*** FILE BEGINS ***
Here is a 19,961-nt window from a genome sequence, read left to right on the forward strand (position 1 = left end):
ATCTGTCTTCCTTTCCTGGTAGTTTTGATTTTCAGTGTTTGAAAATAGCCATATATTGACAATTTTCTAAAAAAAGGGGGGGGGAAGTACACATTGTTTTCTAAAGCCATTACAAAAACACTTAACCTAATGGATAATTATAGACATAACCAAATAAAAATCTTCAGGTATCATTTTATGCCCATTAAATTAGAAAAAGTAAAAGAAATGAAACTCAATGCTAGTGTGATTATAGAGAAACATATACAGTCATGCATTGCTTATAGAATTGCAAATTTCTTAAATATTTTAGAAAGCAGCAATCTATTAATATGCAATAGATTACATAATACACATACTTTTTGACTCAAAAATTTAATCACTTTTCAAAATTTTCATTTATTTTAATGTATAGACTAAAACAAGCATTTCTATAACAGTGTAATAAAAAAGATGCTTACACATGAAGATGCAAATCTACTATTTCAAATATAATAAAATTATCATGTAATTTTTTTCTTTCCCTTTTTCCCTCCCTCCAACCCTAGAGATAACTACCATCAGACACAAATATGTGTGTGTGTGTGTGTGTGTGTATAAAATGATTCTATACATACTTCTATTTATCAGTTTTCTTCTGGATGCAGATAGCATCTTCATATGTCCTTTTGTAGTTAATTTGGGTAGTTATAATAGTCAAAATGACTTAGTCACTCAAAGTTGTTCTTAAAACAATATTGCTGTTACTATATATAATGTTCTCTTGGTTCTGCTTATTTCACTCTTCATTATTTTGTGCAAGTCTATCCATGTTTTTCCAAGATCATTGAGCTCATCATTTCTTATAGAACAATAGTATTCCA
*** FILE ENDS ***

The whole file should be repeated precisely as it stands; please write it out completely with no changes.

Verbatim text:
Here is a 19,961-nt window from a genome sequence, read left to right on the forward strand (position 1 = left end):
ATCTGTCTTCCTTTCCTGGTAGTTTTGATTTTCAGTGTTTGAAAATAGCCATATATTGACAATTTTCTAAAAAAAGGGGGGGGGAAGTACACATTGTTTTCTAAAGCCATTACAAAAACACTTAACCTAATGGATAATTATAGACATAACCAAATAAAAATCTTCAGGTATCATTTTATGCCCATTAAATTAGAAAAAGTAAAAGAAATGAAACTCAATGCTAGTGTGATTATAGAGAAACATATACAGTCATGCATTGCTTATAGAATTGCAAATTTCTTAAATATTTTAGAAAGCAGCAATCTATTAATATGCAATAGATTACATAATACACATACTTTTTGACTCAAAAATTTAATCACTTTTCAAAATTTTCATTTATTTTAATGTATAGACTAAAACAAGCATTTCTATAACAGTGTAATAAAAAAGATGCTTACACATGAAGATGCAAATCTACTATTTCAAATATAATAAAATTATCATGTAATTTTTTTCTTTCCCTTTTTCCCTCCCTCCAACCCTAGAGATAACTACCATCAGACACAAATATGTGTGTGTGTGTGTGTGTGTGTATAAAATGATTCTATACATACTTCTATTTATCAGTTTTCTTCTGGATGCAGATAGCATCTTCATATGTCCTTTTGTAGTTAATTTGGGTAGTTATAATAGTCAAAATGACTTAGTCACTCAAAGTTGTTCTTAAAACAATATTGCTGTTACTATATATAATGTTCTCTTGGTTCTGCTTATTTCACTCTTCATTATTTTGTGCAAGTCTATCCATGTTTTTCCAAGATCATTGAGCTCATCATTTCTTATAGAACAATAGTATTCCA